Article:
2611_big_deal_in_the_industry_blog_image-665402-editedWith its $5.7 billion deal to purchase Oppenheimer Funds from MassMutual, Invesco will become the sixth-largest asset manager in the U.S., according to ETF.com. Invesco says that reaping $475 million in savings over the next two years is a key goal, implying that synergies resulting from scale were a focus of the deal. And, of course, we can’t forget the foreign equity funds that Oppenheimer brings to the party.  Impressive as it is though, I don’t see this deal really altering the prevailing industry dynamics or competitive landscape.

But is there such a thing as an industry-changing deal? What could this industry-shaking deal look like? Is it even a realistic scenario? Well, based on the many industry pressures, the creation of a mega-sized asset manager with a competitive product lineup, an automated advice capability, and access to ultra-high-net-worth clients through RIAs would be a lucrative investment worth considering. If Invesco had acquired a different firm to create this juggernaut, it could have had a huge impact on asset managers and broker dealers. Let’s consider a different, fictitious scenario for Invesco below.

Private Client Division (PCD) is Invesco’s fictional acquisition target’s wealth management business. PCD generated the lion’s share of the target’s revenue and income with $86.9 billion in assets under administration and 1,107 financial advisors across 92 locations. The kicker is that these financial advisors serve family offices and ultra-high-net-worth clients, endowments and foundations, non-profits, 401(k) plans, pensions and senior executives. In addition, PCD boasts a comprehensive offering of capital markets and other macroeconomic research, automated regulatory supervision, insurance, asset management and portfolio management services. In other words, PCD has a foothold in the segment of the advisory industry that controls the lion’s share of assets.

Revenues and Income from PCD (in thousands)

 

2017

2016

Percentage Change

Revenue

592,753

504,192

17.6

Income

128,840

66,072

95

Income as a percentage of revenue

22%

13%

 

 

For its part in this fictitious deal, Invesco clearly has the chops to serve the higher end of the wealth management market that’s increasing its use of ETFs. The 2016 acquisition of Jemstep (now branded as Invesco Jemstep) could turbocharge this whole system. Jemstep is a white-labeled and open architecture digital advice platform for advisors, meaning that the platform allows advisors to build their own portfolios or use portfolios constructed by Invesco. Since the acquisition, Invesco Jemstep has built a foothold in the bank channel by inking a partnership with Key Bank. It also partnered with Shareholder Service Group, which has more than 1,500 RIAs using their services (integrated with Pershing’s NetX360). Invesco also depends on BNY Mellon’s ETF custody services and separately inked a partnership to integrate Jemstep with NetX360. So in my mind, depending on the extent to which the Salesforce Financial Services Cloud—which has selected Jemstep as its digital financial advice offering—is successful in growing adoption, Invesco could be sitting on a proverbial gold mine.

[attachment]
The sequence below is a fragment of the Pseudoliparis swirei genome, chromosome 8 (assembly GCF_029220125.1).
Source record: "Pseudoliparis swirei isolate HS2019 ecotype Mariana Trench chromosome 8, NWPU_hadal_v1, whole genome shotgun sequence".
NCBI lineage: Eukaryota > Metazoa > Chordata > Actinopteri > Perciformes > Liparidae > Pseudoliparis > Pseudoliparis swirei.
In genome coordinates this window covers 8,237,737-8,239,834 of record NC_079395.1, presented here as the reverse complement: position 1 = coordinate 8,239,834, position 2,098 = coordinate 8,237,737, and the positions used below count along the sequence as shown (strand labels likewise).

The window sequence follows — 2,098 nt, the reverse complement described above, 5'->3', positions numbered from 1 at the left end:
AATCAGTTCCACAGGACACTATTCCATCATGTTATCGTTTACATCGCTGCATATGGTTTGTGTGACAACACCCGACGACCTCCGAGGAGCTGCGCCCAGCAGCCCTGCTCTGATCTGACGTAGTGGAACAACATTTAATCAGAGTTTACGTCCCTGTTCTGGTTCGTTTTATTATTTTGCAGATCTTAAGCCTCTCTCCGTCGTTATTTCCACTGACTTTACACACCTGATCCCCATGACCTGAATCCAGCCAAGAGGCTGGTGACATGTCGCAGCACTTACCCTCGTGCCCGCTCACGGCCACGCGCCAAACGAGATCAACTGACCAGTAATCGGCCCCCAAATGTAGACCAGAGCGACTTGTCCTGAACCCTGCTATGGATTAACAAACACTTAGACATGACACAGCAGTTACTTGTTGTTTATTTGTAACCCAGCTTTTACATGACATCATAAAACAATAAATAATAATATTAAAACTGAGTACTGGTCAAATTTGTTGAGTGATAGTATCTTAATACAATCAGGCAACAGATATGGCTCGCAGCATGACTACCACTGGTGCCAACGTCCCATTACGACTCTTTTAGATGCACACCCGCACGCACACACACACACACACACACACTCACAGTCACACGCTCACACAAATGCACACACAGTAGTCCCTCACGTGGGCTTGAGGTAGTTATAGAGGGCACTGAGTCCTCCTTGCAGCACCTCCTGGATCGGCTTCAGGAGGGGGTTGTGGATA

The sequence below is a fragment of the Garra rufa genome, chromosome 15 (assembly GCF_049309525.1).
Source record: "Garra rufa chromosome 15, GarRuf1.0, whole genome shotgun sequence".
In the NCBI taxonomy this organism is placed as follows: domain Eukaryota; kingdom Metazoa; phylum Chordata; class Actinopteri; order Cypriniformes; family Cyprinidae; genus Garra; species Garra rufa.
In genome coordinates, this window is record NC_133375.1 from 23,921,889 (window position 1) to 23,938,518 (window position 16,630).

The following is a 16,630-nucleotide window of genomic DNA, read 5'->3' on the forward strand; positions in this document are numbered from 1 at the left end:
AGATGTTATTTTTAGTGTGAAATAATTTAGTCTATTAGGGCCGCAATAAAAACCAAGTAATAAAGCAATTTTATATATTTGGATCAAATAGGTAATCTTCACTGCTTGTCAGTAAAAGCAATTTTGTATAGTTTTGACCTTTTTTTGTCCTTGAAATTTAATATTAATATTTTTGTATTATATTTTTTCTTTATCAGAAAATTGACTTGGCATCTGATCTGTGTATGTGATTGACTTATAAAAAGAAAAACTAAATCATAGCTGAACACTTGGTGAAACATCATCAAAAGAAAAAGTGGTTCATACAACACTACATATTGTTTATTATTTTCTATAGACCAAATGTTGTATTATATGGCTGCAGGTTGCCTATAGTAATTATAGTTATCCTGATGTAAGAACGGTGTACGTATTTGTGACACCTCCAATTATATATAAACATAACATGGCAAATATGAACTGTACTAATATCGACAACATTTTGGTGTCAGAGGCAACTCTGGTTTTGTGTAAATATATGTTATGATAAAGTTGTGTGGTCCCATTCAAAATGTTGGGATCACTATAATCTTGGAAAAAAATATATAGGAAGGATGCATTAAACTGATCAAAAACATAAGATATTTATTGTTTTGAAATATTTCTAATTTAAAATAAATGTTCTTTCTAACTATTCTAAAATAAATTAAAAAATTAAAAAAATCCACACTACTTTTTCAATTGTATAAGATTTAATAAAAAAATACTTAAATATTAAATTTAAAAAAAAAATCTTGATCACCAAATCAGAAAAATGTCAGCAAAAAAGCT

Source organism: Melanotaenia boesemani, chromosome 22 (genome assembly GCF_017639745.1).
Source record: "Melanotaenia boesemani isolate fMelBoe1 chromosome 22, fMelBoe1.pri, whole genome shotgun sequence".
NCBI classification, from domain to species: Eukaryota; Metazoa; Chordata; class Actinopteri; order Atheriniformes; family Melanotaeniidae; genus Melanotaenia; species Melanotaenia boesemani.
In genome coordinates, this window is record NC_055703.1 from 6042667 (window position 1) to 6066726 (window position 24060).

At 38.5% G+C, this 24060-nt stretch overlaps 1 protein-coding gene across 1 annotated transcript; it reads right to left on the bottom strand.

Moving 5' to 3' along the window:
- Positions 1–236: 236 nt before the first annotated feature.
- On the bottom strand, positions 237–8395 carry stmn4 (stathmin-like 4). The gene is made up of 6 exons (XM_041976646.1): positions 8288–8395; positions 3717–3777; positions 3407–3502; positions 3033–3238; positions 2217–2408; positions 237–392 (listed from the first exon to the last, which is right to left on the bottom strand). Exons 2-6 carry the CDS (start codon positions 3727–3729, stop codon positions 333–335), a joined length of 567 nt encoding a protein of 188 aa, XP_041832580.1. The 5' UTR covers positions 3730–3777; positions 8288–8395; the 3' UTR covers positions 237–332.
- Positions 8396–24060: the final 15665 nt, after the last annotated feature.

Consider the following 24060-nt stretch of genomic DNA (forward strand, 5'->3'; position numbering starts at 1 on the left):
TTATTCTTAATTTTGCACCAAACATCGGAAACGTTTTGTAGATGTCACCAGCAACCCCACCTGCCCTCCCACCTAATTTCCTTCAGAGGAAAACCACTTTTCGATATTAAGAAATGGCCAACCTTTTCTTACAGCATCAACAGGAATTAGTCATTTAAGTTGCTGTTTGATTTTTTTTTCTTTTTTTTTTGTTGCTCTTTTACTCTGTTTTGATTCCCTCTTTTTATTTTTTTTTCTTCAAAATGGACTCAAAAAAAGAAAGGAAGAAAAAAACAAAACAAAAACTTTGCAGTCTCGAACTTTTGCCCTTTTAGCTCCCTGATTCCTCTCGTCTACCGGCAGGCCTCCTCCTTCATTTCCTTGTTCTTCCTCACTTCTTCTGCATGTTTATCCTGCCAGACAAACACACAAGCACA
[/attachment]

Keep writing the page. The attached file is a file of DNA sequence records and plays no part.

Formidable Capabilities of this Fictitious Combined Entity

PCD

Invesco

1,000-plus financial advisors

Jemstep digital financial advice platform

Ultra-high-net-worth clients and institutional clients

ETFs across active/passive products and asset categories

Assets, revenues and profits

Pershing NetX360 partnership

Wealth management business enablers (such as Opco Central, Advisor Works, Reged, Prosurv, practice management offerings, training and education, etc.)

Other partnerships like Salesforce financial services cloud, Keybank and SSG

 

As the table above illustrates, when PCD and Invesco ingredients combine, one can begin to see the makings of an industry-shaping juggernaut. And so it begs the big question: What could a transaction of this nature mean for asset managers and broker dealers?

  1. Asset managers: The largest asset managers, who now have the scale to compete on both price and offerings, are building direct and stickier connections to both financial advisors and investors. Added to the mix of large firms with similar capabilities (Vanguard with Personal Advisory Services, Fidelity with eMoney and Fidelity Go, Blackrock with Aladdin and Future Advisor), a deal like I described above could put further stress on P&Ls of asset managers with less scale, a limited number of successful products and outdated technological capabilities.

  2. Broker dealers: Firms like Schwab (Intelligent Portfolios), TD Ameritrade (Essential Portfolios), Envestnet (Envestnet One) and Betterment may now be on notice that asset managers may be competing for a slice of their pie. Relatedly, and possibly to a greater degree, I also believe that the wires and larger independents may see an increased risk to their wealth management business model going forward. It’s worth asking what about their current business model should change in order to maintain relevance and win.

Perhaps there is more to the Invesco-Oppenheimer deal than meets the eye. Even if there is not, could there be another deal (like the fictional one above) that upends the status quo? Yes, for sure. I wonder whether asset and wealth managers should act now to stake their position, or wait for change to be forced upon them.

P.S.: The fictitious target company, PCD, is the wealth management division of Oppenheimer and Co. (not to be confused with Oppenheimer Funds).

 

 


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Topics: wealth management, Invesco, Oppenheimer Funds, asset management